The pitcher-cover-first play
Posted by John Reed on
One of the recurring themes in my how-to books is there are a lot of things in life that can be accomplished by everyone—no talent required—but most people can’t do them because they take the attitude that since everyone can do it, no one need practice it.
That’s wrong. And in many cases, the number of practice repetitions needed is minimal. For example, in football, if you give your kick returners practice giving the fair-catch signal, they will learn it in only about two or three repetitions. But if you give them NO practice reps, they will probably screw it up when the need arises in a game.
Baseball season is upon us and I wrote two books about how to coach that sport.
One of the chapters in those books is titled “Pitcher fielding” and one of the main fielding plays pitchers need to learn is the pitcher-cover-first play.
Once in a game where I was the manager of a minors team that my youngest son was on, there was a majors manager sitting in our dugout during the game. We ran a perfect pitcher-cover-first play in the game. I commented “We are the only team in this league that can run that play.” The majors [a higher level of talent] manager added, “No one at the majors level can run it either” including his own team.
Just 3 or 4 reps
So what’s the trick? You need to teach your pitchers and first basemen the mechanics of it and give them enough reps of it. How many? I’d say each player needs about 3 or 4 reps initially. Then we made that play part of our pre-game “hit infield.”
Most teams just hit infield to the three basemen and the shortstop. We also line up all the pitchers at the mound and all the first basemen at first and give each one rep of the play before each game.
Ground ball to the pitcher’s left
The mechanics are these: Whenever a ground ball is hit to the pitcher’s left, he must instantly execute the pitcher-cover-first play. The first baseman may call him off and just step on the bag himself, but initially the pitcher must assume he will be getting a throw from the first baseman. He does NOT have time to look back and assess whether he will be needed. He must instinctively run to first on all ground balls hit to his left.
To the baseline, not the base
Also, he must run to a spot about two-thirds of the way to first on the first base line, then run parallel to the line toward first. He must NOT run direct from the mound toward first base. I would put a cone or hat or glove on the ground at the 2/3 spot and make the pitcher run around it before heading toward first.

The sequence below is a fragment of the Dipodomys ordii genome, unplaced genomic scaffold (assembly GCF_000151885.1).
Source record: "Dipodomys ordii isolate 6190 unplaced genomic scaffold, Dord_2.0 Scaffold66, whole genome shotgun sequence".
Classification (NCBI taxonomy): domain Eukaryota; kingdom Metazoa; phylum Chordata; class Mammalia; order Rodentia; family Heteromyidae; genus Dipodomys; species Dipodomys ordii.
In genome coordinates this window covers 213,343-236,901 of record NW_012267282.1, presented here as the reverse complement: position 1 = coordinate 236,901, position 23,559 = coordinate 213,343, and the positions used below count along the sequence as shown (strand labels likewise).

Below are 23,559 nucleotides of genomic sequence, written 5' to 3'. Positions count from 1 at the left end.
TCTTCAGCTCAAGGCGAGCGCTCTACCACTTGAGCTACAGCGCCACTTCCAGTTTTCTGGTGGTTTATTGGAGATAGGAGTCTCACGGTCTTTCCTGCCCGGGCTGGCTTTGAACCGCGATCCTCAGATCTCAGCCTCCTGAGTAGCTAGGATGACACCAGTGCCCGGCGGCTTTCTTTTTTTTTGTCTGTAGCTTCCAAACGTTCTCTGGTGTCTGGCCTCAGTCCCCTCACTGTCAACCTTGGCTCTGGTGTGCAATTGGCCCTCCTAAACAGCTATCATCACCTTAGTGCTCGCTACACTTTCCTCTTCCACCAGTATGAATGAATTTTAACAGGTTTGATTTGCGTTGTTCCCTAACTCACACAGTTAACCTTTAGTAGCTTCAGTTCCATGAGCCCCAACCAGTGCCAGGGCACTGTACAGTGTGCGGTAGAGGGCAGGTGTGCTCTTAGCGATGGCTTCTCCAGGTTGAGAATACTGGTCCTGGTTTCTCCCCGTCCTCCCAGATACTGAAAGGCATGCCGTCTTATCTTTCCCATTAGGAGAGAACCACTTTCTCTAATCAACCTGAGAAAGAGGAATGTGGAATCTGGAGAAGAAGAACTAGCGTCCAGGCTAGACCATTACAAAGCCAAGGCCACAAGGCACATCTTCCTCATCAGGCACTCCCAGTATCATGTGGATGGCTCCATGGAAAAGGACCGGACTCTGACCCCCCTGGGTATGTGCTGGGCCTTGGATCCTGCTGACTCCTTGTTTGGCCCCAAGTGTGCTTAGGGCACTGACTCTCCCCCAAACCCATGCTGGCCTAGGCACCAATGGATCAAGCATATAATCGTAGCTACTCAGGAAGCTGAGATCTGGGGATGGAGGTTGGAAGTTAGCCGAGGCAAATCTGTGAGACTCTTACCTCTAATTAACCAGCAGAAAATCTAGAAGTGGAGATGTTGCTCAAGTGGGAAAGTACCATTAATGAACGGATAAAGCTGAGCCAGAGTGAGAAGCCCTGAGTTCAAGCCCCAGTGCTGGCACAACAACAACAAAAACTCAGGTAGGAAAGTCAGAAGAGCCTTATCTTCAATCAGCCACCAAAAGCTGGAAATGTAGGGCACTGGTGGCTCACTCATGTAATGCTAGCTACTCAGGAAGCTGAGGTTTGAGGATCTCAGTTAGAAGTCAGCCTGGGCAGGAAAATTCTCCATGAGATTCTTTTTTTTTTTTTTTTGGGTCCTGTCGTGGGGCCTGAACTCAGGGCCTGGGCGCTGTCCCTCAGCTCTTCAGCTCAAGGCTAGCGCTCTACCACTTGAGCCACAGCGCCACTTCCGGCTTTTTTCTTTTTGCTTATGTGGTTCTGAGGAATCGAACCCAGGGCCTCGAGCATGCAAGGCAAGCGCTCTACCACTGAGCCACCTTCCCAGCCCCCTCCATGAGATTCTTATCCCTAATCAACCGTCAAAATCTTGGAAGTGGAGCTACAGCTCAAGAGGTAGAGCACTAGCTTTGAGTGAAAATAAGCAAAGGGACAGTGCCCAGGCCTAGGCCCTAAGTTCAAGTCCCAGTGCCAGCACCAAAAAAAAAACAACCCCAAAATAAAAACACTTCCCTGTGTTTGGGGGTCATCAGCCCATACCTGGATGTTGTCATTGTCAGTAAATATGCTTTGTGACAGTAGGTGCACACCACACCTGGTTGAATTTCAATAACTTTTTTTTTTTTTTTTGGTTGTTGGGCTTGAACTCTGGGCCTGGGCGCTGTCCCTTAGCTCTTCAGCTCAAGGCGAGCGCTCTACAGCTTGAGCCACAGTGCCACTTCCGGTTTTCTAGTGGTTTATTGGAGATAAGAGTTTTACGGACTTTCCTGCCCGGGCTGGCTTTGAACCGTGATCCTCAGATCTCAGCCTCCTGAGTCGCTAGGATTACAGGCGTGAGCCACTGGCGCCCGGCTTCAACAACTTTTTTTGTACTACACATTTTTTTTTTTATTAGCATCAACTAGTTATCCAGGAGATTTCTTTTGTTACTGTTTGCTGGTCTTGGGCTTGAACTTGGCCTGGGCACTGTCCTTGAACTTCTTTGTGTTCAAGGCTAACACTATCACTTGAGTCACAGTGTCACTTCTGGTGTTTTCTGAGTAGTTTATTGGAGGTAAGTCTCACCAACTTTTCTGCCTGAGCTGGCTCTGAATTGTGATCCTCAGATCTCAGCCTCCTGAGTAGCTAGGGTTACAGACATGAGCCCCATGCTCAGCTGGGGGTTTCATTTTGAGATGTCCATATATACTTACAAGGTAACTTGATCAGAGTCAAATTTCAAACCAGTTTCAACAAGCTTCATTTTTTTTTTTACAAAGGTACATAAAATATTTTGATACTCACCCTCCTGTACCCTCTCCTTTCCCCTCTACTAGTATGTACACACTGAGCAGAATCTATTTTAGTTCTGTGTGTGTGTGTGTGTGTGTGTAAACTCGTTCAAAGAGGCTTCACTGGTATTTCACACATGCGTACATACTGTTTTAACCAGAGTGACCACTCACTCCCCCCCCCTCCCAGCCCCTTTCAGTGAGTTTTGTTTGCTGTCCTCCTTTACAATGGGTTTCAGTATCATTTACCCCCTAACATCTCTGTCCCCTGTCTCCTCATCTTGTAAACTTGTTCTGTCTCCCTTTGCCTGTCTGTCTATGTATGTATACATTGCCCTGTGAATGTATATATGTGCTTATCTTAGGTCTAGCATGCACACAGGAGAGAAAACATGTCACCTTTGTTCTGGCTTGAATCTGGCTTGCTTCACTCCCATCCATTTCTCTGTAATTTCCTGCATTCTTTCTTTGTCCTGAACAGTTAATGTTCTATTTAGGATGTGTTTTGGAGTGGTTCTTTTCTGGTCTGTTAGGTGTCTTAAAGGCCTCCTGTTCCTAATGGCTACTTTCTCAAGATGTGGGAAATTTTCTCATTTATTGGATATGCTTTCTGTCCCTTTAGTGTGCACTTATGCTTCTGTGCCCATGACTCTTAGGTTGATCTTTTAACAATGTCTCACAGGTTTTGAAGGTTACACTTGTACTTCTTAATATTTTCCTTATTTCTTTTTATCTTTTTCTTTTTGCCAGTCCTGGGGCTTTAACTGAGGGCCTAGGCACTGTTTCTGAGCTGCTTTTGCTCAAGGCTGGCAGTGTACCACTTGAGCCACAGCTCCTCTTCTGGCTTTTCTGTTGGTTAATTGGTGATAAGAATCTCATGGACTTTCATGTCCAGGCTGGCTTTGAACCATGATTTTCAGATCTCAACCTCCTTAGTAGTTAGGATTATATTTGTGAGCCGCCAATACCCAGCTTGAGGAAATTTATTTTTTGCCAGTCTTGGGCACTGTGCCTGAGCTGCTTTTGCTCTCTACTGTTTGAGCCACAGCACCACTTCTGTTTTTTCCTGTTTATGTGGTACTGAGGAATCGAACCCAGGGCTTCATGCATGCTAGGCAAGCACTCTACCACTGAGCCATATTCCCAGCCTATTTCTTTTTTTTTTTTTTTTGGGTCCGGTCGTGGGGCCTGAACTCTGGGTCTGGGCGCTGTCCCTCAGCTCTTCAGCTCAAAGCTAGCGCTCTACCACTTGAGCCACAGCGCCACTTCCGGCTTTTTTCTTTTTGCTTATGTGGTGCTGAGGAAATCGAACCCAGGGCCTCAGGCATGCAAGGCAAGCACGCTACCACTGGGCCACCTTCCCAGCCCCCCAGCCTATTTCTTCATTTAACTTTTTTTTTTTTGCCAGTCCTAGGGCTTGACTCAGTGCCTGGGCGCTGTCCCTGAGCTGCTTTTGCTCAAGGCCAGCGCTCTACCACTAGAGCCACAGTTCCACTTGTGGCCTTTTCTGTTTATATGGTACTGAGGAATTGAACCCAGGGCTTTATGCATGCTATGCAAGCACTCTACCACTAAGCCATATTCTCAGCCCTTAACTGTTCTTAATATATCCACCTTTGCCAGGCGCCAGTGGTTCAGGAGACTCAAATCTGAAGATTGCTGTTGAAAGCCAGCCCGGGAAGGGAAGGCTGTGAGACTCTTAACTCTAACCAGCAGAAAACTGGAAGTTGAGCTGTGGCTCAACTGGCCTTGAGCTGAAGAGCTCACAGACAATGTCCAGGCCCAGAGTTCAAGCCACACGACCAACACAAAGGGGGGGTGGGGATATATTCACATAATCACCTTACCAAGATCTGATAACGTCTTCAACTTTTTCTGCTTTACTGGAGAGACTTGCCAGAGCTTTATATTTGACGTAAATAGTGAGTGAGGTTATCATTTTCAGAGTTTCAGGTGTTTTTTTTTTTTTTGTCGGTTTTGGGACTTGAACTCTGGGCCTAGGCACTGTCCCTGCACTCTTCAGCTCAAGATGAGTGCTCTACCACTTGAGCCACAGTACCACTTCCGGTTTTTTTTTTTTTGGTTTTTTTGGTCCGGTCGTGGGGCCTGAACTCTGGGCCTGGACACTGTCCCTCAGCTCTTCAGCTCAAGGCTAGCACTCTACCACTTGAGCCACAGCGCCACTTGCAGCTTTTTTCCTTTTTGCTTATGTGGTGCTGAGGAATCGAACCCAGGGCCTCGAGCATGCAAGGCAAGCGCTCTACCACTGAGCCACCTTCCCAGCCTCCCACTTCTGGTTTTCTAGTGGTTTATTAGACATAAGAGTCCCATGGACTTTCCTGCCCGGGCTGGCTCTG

‘First the ball, then the play’
Finally come the eyes. There is an old, important saying in baseball: “first the ball, then the play.” In this case, the pitcher must first watch the ball come into his glove, then and only then may he look for the base to step on it. Running parallel to the baseline makes it easier to be on target to step on the base. It also prevents a collision with the runner if both tried to run across the base. Of course, the first baseman must throw the ball to the pitcher early so he has time to find the base with his eyes after the catch.
Coaches and fathers of pitchers and first basemen, this simple addition to your practices and pre-game warm-ups will make you look like a genius and make your players look and feel like pros. True, the pitcher-cover-first situation only happens about two or three times a season.
But let me tell you what will happen on those two or three times if you do NOT practice this. You first baseman will go field the ground ball. Your pitcher will stay at the mound spectating. And the batter will cruise through an unoccupied first base with an infield hit that should be scored E1, or more fairly: E manager.
Then the adult manager publicly puts the blame on the kid pitcher
After the play ends, the manager publicly chews the players out in front of all the other players and parents. “Why didn’t you go to first base?” the adult manager asks the pitcher loudly, thereby trying to absolve himself of responsibility for the embarrassing screw-up—by throwing the kid under the bus.
I have the answer to why the pitcher did not go to first base. Because the guy asking it did not read my book and follow what it said. And that’s only one part of one chapter.
Life, not just baseball
And remember what I said at the beginning. This is not just a baseball play. It’s an example of a truth about succeeding in life. It’s covered more generically in a chapter in my Succeeding book titled “Mechanical tricks.”
That chapter says almost everything you do in life is in part made up of learning mechanical tricks that everyone can learn IF THEY MAKE THE RELATIVELY SMALL EFFORT REQUIRED. There is a saying in coaching that “You don’t need talent to hustle.” Learning the mechanical tricks is one crucial form of hustle. And the people who come out of top in life are the ones who combine talent and hustle, not just the ones with talent.
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